A number of people asked me about Fox News and other discussions this week about an “out of control” NLRB. I have linked to a Fox story yesterday on a new Congressional Report that calls the NLRB a “rogue” agency. ( http://www.foxnews.com/politics/2012/12/13/congressional-report-accuses-nlrb-advocating-for-big-labor/ ) I have also linked to the Staff Report. (http://oversight.house.gov/wp-content/uploads/2012/12/NLRB-Report-FINAL-12.13.12.pdf ).
I have not going to comment about whether the NLRB is a “rogue agency,” but this Report and the Fox coverage did not cover much new ground for labor law professionals. The NLRB is structurally designed to support unions and unfair labor practice charge resolutions tend to favor union complainants… in a big way. Consider the NLRB Boeing case. Need I say more?
The current NLRB is extremely union friendly and has changed a great deal of precedent in a brief three and one-half years and probably plans to change more.
Regulation of Social Media, including a wide range of Confidentiality policies, finding rules like these to be unlawful:
• Employees should not release confidential guest, team member or company information
• Employees should not “reveal non-public company information on public sites”
• Employees should not post photos, music, videos and personal information of others without obtaining the owner’s permission and must ensure that the content can be legally shared
• Employees should not use the employer’s logos and trademarks for non-commercial purposes
• Employees should not make “offensive, demeaning, abusive or inappropriate remarks online”
• Employees should not make “disparaging or defamatory” comments
Officials of the NLRB declared key phrases in traditional Employment-at-Will policies to be unlawful in two cases with one ALJ holding that the employee’s at-will status “could not be amended, modified or altered in any way” was unlawful because “[c]learly such a clause would reasonably chill employees who were interested in exercising their Section 7 rights [to engage in PCA].”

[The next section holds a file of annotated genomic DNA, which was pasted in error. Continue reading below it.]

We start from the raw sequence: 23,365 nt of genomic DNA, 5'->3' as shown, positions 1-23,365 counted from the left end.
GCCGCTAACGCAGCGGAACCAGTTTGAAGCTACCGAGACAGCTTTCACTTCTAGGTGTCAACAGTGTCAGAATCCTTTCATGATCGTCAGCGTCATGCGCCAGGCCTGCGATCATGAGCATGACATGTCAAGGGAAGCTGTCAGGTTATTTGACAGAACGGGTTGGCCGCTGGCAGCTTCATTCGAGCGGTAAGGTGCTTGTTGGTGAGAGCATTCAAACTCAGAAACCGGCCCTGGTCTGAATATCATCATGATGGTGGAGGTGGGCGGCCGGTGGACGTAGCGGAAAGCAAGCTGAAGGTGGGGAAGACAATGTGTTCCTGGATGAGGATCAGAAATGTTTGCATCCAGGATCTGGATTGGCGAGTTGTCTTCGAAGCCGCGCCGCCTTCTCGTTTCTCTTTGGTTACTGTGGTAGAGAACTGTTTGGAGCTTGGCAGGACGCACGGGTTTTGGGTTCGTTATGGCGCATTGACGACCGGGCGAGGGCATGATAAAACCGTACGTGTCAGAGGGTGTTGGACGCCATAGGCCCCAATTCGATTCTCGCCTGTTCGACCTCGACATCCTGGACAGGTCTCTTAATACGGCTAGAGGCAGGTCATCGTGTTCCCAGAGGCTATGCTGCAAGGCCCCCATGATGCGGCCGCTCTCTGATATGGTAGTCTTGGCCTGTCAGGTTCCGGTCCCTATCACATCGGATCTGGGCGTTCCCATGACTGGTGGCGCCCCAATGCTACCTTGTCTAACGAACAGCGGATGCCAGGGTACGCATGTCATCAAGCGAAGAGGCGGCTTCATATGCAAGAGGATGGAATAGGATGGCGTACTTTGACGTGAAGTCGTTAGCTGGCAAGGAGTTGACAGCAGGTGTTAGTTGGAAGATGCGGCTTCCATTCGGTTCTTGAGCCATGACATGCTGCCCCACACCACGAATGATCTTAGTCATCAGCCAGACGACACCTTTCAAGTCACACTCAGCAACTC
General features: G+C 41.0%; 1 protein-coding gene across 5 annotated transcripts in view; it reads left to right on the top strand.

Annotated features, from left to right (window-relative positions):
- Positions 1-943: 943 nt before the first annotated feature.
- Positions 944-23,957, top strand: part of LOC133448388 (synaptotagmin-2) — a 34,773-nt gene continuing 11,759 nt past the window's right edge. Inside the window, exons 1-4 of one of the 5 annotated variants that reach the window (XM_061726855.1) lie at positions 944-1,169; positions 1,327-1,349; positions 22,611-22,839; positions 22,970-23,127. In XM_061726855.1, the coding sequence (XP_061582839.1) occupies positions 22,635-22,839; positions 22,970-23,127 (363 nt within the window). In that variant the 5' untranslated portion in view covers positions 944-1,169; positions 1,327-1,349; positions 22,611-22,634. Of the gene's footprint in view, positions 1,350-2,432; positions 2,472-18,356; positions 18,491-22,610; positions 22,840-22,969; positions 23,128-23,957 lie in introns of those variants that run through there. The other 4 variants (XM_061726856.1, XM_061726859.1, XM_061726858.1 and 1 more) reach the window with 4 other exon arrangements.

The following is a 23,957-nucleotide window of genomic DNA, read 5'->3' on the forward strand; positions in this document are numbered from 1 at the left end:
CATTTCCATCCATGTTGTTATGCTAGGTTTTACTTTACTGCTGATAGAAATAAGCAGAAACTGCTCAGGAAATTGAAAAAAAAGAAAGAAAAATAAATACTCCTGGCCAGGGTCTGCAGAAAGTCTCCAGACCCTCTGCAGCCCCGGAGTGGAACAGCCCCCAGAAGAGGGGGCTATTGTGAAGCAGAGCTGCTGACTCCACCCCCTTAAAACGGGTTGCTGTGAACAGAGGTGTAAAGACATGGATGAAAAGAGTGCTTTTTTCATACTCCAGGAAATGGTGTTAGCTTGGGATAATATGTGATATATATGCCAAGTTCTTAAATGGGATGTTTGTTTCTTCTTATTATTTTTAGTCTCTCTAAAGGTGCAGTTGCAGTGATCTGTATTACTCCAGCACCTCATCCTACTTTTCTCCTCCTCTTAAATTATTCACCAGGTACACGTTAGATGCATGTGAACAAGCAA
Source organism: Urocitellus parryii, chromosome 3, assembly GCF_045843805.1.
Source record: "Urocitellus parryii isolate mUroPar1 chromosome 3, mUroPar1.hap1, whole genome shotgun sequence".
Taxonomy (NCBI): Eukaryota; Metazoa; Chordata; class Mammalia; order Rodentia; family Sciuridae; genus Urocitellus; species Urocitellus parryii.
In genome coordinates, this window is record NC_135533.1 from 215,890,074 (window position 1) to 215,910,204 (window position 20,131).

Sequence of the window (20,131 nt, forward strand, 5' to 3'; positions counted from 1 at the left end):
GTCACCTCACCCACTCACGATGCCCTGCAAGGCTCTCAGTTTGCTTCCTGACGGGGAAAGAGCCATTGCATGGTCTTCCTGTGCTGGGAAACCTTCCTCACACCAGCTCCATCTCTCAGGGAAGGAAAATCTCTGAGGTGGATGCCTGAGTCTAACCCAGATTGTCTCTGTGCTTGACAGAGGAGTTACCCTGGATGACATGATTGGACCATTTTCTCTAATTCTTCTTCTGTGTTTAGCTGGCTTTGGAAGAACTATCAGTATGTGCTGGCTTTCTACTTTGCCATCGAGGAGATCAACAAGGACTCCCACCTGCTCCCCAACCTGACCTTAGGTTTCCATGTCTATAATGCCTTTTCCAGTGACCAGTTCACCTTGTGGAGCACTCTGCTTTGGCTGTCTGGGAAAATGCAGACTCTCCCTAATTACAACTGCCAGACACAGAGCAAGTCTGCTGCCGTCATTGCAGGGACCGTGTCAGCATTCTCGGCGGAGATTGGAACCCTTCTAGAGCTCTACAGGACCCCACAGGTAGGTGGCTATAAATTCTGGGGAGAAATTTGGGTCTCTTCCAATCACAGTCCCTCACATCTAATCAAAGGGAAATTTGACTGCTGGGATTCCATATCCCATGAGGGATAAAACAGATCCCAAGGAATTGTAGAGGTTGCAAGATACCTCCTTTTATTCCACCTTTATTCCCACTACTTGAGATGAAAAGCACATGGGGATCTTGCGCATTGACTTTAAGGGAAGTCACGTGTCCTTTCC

The NLRB held a hotel chain’s “No Off-Duty Access” rule to be unlawful. Under the NLRB analysis, a No Access rule is now valid only if three enumerated conditions are met.
In two cases, the NLRB addressed the lawfulness of employer rules requiring Courtesy and Decorum on the part of employees, and came to opposite conclusions. Employers may still issue basic employee conduct standards provided those standards are narrowly and carefully written. Policies must now be specific.
The NLRB confirmed the Specialty Healthcare decision allowing “micro-units” in union representation elections.
The NLRB watered down the presumption favoring on-site representation elections.
Allowed Back pay eligibility for undocumented workers
Found working leads to be non supervisors in an election setting.
A number of important NLRB precedents are considered in jeopardy, including:
• Right to deny union access to systems/property
• Prohibiting personal e-mails on electronic system
• Disqualifying disinterested “salt” applicants
• Confining Weingarten rights to union employees
• On-site manual balloting
• Excluding temporary employees from unit
So what do we suggest? Well, for a start….
1. Recognize that you will be much more likely to experience Objections and unfair labor practice charges in any election campaign. You simply do not enjoy as much freedom of communication as in the past. Retrain supervisors and get serious about improving communications and creating an environment where employees do not feel that they need a third-party advocate between them and management.
2. Review and Revise Confidentiality, Investigation, Electronic Communications, Professionalism, Conduct, No Solicitation/No Distribution and Property Access & Security policies and procedures.
3. Train supervisors about the burgeoning number of employee actions found to be “Protected Concerted Activity.” NLRB new Concerted Protected Activity Site: http://www.nlrb.gov/concerted-activity